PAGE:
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Treasures of the World: North Africa
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Africa — History
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1.

Thebes, Egypt: The City of Amon

The capital of Egypt during the period of the Middle and New Kingdoms, Thebes was the city of the god Amon. With the temples and palaces at Karnak and Luxor and the necropolises of the Valley of the Kings and the Valley of the Queens, Thebes is a striking testimony to Egyptian civilization at its height.
Online
2017; 2000
2.

Fez, Morocco: Labyrinth and Paradise

Founded in th 9th century, Fez reached its height first in the 14th century under the Marinides and again in the 17th century. In 1912, when France established Rabat as the new capital, its political importance declined, but its religious and cultural role continues today, centered as it is around the two famous mosques of Al-Qarawiyin and Al-Andalus in the heart of the medina.
Online
2017; 1997
3.

The Cliff Temples of Abu Simbel, Egypt

This exceptional archaeological area is bordered by such magnificent monuments as the temples of Ramses II in Abu Simbel and the Sanctuary of Isis in Philae, which were saved from the Nile's rising waters thanks to an international campaign launched by UNESCO.
Online
2017; 2000
4.

Cairo’s Islamic Old City, Egypt

Tucked away amid the modern urban area of Cairo lies one of the world's oldest Islamic cities, with its famous mosques, madrasas, hammams, and fountains. Founded in the 10th century, it became the new center of the Islamic world, reaching its Golden Age in the 14th century.
Online
2017; 1996
5.

Ghadamès, Libya: The Underground Oasis

Built in an oasis, Ghadamès, "the pearl of the desert," is one of the oldest pre-Saharan cities and an outstanding example of a traditional settlement. Its domestic architecture is characterized by a vertical division of functions: the ground floor used to store supplies; then another floor for the family, overhanging covered alleys that create what is almost an underground network of passageways; and, at the top, open-air terraces reserved for the women.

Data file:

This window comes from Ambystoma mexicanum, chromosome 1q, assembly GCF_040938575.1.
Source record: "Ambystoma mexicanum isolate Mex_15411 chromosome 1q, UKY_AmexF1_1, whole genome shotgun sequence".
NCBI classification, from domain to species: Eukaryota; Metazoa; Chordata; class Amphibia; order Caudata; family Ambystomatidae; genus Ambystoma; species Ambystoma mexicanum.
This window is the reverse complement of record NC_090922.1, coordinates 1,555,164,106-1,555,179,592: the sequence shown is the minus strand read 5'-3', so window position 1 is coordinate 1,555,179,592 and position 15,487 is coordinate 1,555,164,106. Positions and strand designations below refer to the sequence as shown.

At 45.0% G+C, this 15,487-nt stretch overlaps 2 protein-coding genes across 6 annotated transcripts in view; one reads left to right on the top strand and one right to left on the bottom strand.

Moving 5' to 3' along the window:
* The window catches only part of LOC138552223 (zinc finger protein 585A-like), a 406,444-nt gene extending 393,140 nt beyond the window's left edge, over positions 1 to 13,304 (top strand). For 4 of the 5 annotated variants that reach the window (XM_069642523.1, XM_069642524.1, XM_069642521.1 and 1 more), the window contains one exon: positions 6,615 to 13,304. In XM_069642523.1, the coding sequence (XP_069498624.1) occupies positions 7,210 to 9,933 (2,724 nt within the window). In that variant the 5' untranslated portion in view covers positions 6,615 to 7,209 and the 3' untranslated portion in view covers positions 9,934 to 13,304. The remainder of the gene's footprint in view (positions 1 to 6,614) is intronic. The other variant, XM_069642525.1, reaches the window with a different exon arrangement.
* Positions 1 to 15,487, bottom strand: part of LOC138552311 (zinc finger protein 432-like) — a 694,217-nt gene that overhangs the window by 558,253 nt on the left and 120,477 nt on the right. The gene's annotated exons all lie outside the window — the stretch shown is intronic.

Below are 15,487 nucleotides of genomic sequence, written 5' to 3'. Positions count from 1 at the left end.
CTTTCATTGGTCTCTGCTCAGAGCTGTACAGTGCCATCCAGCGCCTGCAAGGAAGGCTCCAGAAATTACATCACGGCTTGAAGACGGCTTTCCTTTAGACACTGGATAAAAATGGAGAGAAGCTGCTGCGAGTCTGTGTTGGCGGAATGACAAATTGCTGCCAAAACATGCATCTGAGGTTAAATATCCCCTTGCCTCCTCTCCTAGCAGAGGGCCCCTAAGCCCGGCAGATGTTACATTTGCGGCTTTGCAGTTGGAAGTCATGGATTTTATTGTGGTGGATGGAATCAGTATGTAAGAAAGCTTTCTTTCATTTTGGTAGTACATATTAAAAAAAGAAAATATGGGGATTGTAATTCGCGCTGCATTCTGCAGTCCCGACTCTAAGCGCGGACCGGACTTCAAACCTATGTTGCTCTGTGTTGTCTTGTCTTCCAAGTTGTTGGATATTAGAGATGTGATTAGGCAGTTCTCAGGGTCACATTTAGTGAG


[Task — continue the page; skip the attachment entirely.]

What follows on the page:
Online
2017; 1999
6.

St. Catherine's Cloister, Egypt

The Orthodox Monastery of St. Catherine stands at the foot of Mount Horeb where, the Old Testament records, Moses received the Tablets of the Law. The mountain is known and revered by Muslims as Jebel Musa. The entire area is sacred to three world religions: Christianity, Islam, and Judaism. The Monastery, founded in the 6th century, is the oldest Christian monastery still in use for its initial function. Its walls and buildings are of great significance to studies of Byzantine architecture, and the Monastery houses outstanding collections of early Christian manuscripts and icons. The rugged mountainous landscape, containing numerous archaeological and religious sites and monuments, forms a perfect backdrop to the Monastery.
Online
2017; 2004
7.

Tunis's Old City, Tunisia: A Day in Ramadan

Under the Almohads and the Hafsids, from the 12th to the 16th centuries, Tunis was considered one of the greatest and wealthiest cities in the Islamic world. Some 700 monuments, including palaces, mosques, mausoleums, madrasas and fountains, testify to this remarkable past.
Online
2017; 2004
8.

The Pyramids of Giza and Memphis, Egypt

Extraordinary funerary monuments remain around the capital of the Old Kingdom of Egypt, including rock tombs, ornate mastabas, temples and pyramids. In ancient times, the site was considered one of the Seven Wonders of the World.
Online
2017; 2000
9.

Marrakech, Morocco: Pearl of the South

Marrakesh, founded in 1071-1072, was the capital of the Almoravids and later the Almohades. The lively medina contains an impressive number of architectural masterpieces, including the walls and the monumental gates; the Kutubiya Mosque, with its 250-feet-high minaret; the Saadian tombs; and characteristic old houses.
Online
2017; 1997
10.

Kairouan, Tunisia: Sacred City of the Maghreb

Founded in 670, Kairouan flourished under the Aghlabide dynasty in the 9th century. Despite the transfer of the political capital to Tunis in the 12th century, Kairouan remained the first holy city of the Maghreb. Its rich architectural heritage includes the Great Mosque, with its columns in marble and porphyry, and the 9th-century Mosque of the Three Gates.
Online
2017; 2000